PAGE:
Flora Spencer-Longhurst: “Sure. It’s been amazing to play. That was the kind of huge attraction to the job. Kurt, I don’t really know how does it. His ability to create such complex, strong female characters, I don’t know how he gets in their mind. Yes, intellectually, her intellect enables her to overcome the difficulties of this period and the predominately male world. It’s sad, but she’s able to gain people’s respect and trust. Also, her authority, I think just might be near impossible to be such a young, female, that age, as you say, in a very heavy male dominated world. So much fun to play.”

What can you say about the relationship between Lady Love and Milus, played by Stephen Moyer? Does she really trust him or does she think he’s out for his own personal gain?

Flora Spencer-Longhurst: “I do like him. It’s a relationship that actually has changed for me throughout the season, in my head, playing the part. We had all these big discussions before we started. Kurt, depending on what he felt the relationship was, I think it’s really kind of morphed and organically changed as the season’s gone on. It’s a relationship that I love playing. I love playing the scenes with them. It’s like he’s her match, her intellectual match, and not quite the same social standing but similar. Certainly within the castle, within the court.

In terms of how much I trust him, I think would say it’s hard to quantify. I think there’s an inherent trust that he will do the right thing for the shire and for the castle. Yet, I know there’s also a certainty, she is not so naive to think that it’s not only for the shire. There is with Milus always the element of personal gain. What’s to be got for him? I think there’s a real comfort relating to knowing that he’s there and that side of thing, protecting the castle and protecting her in the position of Baroness, she has his total support. It’s not as straightforward as that obviously because she also knows and sometimes doesn’t dare quite ask how he’s gone about his strategies and how he’s gone about achieving certain results. I think that for her that’s often not a point of contention. It’s a difficulty. How much to ask him. How much to let go unspoken. That’s part of what makes her character so complex. The end goal, the process, the end goal kind of outweighs the process and how you get there. I think she’s kind of realizing as she goes on in this role, the Baroness, and how to make these decisions that sometimes in that world you do have to overlook certain things for the greater good.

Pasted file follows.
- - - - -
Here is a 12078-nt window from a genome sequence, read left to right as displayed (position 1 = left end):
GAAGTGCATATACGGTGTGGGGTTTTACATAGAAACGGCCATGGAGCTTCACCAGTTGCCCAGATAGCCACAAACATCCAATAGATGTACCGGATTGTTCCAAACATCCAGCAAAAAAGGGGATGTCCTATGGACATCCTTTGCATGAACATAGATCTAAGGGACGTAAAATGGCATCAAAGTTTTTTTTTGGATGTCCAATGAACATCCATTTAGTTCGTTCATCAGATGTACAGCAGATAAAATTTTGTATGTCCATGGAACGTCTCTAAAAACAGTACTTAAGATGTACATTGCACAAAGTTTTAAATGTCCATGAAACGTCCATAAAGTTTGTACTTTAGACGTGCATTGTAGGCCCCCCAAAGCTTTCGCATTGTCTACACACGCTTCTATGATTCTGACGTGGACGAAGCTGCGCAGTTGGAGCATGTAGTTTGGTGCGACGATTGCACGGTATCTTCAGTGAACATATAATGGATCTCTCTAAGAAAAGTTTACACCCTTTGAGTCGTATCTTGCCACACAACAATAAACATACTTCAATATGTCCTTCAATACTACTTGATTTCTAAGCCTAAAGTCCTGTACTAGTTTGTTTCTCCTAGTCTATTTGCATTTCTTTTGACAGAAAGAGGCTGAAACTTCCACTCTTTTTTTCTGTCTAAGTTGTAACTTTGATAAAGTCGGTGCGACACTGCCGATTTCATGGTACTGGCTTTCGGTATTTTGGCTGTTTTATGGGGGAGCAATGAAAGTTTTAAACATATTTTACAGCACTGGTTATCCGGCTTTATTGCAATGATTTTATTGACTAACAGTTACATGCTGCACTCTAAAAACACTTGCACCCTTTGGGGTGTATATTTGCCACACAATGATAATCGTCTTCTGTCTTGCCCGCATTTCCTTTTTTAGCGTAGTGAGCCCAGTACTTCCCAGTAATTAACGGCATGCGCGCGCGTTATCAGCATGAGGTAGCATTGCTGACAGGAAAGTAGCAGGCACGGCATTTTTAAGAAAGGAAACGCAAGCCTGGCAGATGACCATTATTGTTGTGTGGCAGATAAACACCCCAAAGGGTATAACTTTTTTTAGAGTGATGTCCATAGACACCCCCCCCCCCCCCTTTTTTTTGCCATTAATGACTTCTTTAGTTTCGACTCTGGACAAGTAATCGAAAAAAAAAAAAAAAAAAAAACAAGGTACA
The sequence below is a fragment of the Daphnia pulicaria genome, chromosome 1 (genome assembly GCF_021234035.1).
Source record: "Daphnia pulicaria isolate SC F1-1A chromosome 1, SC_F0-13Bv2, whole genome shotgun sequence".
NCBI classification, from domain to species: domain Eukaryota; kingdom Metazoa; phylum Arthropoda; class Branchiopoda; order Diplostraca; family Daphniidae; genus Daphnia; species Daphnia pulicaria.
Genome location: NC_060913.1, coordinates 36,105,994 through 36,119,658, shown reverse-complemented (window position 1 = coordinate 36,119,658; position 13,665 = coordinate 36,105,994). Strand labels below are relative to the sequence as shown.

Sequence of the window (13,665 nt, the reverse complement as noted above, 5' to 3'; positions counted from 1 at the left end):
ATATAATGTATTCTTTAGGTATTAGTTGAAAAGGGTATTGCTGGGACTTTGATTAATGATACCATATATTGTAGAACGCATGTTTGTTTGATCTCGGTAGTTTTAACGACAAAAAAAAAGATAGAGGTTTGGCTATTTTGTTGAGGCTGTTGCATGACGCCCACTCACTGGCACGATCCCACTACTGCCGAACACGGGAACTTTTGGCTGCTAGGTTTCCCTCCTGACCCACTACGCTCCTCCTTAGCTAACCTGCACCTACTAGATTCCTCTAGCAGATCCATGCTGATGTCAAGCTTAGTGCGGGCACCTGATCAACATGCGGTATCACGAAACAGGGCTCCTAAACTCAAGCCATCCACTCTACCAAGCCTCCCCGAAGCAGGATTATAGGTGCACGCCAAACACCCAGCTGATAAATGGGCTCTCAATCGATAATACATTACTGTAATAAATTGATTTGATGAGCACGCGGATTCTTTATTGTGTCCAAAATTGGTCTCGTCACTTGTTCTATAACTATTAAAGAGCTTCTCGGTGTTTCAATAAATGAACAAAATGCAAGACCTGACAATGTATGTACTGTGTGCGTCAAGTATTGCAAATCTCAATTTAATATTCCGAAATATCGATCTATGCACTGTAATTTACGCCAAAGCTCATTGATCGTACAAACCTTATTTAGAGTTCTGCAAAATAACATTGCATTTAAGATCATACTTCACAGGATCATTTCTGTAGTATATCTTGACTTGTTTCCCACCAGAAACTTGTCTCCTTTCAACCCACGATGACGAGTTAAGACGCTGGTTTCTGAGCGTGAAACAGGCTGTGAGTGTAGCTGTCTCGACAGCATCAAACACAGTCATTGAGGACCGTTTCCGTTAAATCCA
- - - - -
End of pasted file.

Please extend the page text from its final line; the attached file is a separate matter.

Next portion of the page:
It’s really fun. I love it. It’s one of these real pull-push things between the two of them. I think she quite likes the kind of sparky-ness, their sparring, seeing if she can push certain buttons and he does the same to her. It’s a strange relationship, which I do continue to explore.”

Was playing the medieval violin a challenge? Were you playing a certain song in that scene?

Flora Spencer-Longhurst: “Yes, I was playing it. It is a medieval song, melody that is known. It wasn’t as big a challenge as you might think because I actually do play the violin. I’ve played the violin since I was little, since I was three and a half. I did play it quite seriously. In fact in terms of the bow hold and how you hold the instrument, it’s different. It’s lower but I’m very familiar with that. They gave me the music and I was able to use it. I did see a specialist rebec teacher, a medieval instrument specialist and we had a little lesson together. It was actually really lovely. That side of things, learning new skills and stuff is what I really enjoy about my job.”